The apostolic covering, the abiding under the hand of the Lord engages the enemy. “The cravings of the lower nature are opposed to those of the Spirit, and the cravings of the Spirit are opposed to those of the lower nature; because these are antagonistic to each other, so that you cannot do everything to which you are inclined.” Apostolicity learns to walk steadily in the Spirit for the sake of victory in Christ. Paul instructs, “Be ye imitators of me”. “Follow the patterns already given to all the churches”. Also, from the pen of Paul: “And if any one among you thinketh that he is a prophet, or that he is spiritual, let him recognize the things which I write to you, as being the precepts of our Lord.” The apostolic mind expresses itself as being under the hand of the Lord. The apostolic heart reveals fatherhood – never taking any kind of advantage of any person within its reach. This will be the only attractive characteristic which answers to the need of the coming generation in its recklessness and global despair.
To the apostle in the making: “Take heed to thyself and to thy doctrine; continue in them: for in doing this thou wilt both save thyself, and them that hear thee.” 1 Tim 4:16
“If you warn the brethren of these dangers you will be a good and faithful servant of Christ Jesus, inwardly feeding on the lessons of the faith and of the sound teaching of which you have been, and are, so close a follower.” 1 Tim 4:6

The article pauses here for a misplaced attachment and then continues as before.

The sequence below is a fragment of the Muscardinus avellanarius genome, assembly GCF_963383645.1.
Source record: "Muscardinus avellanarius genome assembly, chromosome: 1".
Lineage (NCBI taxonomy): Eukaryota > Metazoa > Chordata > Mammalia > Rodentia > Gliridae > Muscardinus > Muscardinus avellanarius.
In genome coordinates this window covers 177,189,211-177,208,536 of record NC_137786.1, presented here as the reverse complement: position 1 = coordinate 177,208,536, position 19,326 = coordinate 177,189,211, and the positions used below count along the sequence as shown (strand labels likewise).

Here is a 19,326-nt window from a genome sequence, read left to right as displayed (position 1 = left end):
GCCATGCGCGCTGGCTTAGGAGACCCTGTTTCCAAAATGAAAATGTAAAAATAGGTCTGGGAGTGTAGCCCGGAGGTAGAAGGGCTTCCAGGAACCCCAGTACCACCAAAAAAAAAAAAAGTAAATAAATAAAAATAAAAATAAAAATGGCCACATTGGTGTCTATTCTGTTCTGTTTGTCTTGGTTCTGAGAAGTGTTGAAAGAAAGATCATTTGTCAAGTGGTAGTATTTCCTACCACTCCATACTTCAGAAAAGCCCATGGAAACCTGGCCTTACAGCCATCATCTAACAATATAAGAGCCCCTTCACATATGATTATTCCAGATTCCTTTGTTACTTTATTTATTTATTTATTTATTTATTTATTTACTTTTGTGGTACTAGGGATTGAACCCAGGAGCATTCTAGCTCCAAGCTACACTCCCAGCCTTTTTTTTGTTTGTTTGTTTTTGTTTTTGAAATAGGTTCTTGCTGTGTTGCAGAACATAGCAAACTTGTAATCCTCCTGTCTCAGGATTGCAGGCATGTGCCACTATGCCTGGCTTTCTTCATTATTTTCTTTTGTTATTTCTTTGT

The training of the apostolic mind is ever set on the formation of a sound mind and a burning heart, a mind alerted to heavenly values and the appropriation and application of these values from beyond in any a setting of saints. Foundational formation unto newness of life is the prospect of apostolicity. A good minister, Paul says, is a man settled under the hand of the Lord, engaged in the instructing and correcting of men unto godliness. A good minister, says Paul, is the one who closely follows heavenly patterns and precepts. He admonishes all men to “meditate upon these things; give thyself wholly to them; that thy profiting may appear to all”.
Finally summarizing: “Preach the word; be instant in season, out of season; reprove, rebuke, exhort with all long-suffering and doctrine.” 2 Tim 4:2
The heralding of the crucified God is an ongoing operation, The Lord sends His messenger, and sends him again. The Lord sends His word, ever fresh, ever sharp – and it never turns back without result. “So shall My Word be, which goes out of My mouth; it shall not return to Me void.” And, the apostolic man never moves into action without the securing of sent word. The apostolic man, the man with a burning heart, never pretends having heard from Heaven. The man with a father’s heart, touched by the Father’s heart, leads the sheep to find perfect pastures – to that which corresponds to Heaven. His words are empowered, truly powered by long-suffering – especially in the day when the sent words are aimed at exposing and convicting, confronting and correcting the straying sheep, even the straying church.
Reading: Gen 17:5, Rom 4:11, Ps 2:3, Mal 4:2, Ps 25:14, 1 Cor 1:30, Matt 17:5, Isa 53:2, 2 Tim 3:16, 1 Tim 3:14-16, Rev 2:6, 2:20, 1 Cor 14:37, Isa 55:11